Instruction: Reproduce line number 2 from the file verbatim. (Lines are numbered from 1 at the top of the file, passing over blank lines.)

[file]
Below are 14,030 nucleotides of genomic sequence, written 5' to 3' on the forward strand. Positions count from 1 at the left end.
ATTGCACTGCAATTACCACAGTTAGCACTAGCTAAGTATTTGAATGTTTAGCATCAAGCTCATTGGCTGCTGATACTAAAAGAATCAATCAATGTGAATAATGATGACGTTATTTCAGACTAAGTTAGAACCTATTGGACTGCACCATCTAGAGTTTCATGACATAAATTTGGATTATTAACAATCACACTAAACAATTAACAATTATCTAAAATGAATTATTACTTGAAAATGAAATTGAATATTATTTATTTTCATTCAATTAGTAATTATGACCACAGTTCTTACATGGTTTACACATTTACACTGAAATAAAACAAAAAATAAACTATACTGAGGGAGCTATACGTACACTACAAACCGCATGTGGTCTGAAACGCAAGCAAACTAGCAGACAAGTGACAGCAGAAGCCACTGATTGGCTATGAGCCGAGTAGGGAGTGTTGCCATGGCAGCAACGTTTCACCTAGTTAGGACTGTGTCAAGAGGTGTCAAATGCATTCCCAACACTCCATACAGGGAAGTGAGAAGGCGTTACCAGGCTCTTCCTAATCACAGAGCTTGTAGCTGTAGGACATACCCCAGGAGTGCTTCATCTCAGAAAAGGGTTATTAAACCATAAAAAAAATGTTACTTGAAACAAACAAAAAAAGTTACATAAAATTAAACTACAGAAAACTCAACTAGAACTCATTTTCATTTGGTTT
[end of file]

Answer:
ATTGCACTGCAATTACCACAGTTAGCACTAGCTAAGTATTTGAATGTTTAGCATCAAGCTCATTGGCTGCTGATACTAAAAGAATCAATCAATGTGAATAATGATGACGTTATTTCAGACTAAGTTAGAACCTATTGGACTGCACCATCTAGAGTTTCATGACATAAATTTGGATTATTAACAATCACACTAAACAATTAACAATTATCTAAAATGAATTATTACTTGAAAATGAAATTGAATATTATTTATTTTCATTCAATTAGTAATTATGACCACAGTTCTTACATGGTTTACACATTTACACTGAAATAAAACAAAAAATAAACTATACTGAGGGAGCTATACGTACACTACAAACCGCATGTGGTCTGAAACGCAAGCAAACTAGCAGACAAGTGACAGCAGAAGCCACTGATTGGCTATGAGCCGAGTAGGGAGTGTTGCCATGGCAGCAACGTTTCACCTAGTTAGGACTGTGTCAAGAGGTGTCAAATGCATTCCCAACACTCCATACAGGGAAGTGAGAAGGCGTTACCAGGCTCTTCCTAATCACAGAGCTTGTAGCTGTAGGACATACCCCAGGAGTGCTTCATCTCAGAAAAGGGTTATTAAACCATAAAAAAAATGTTACTTGAAACAAACAAAAAAAGTTACATAAAATTAAACTACAGAAAACTCAACTAGAACTCATTTTCATTTGGTTT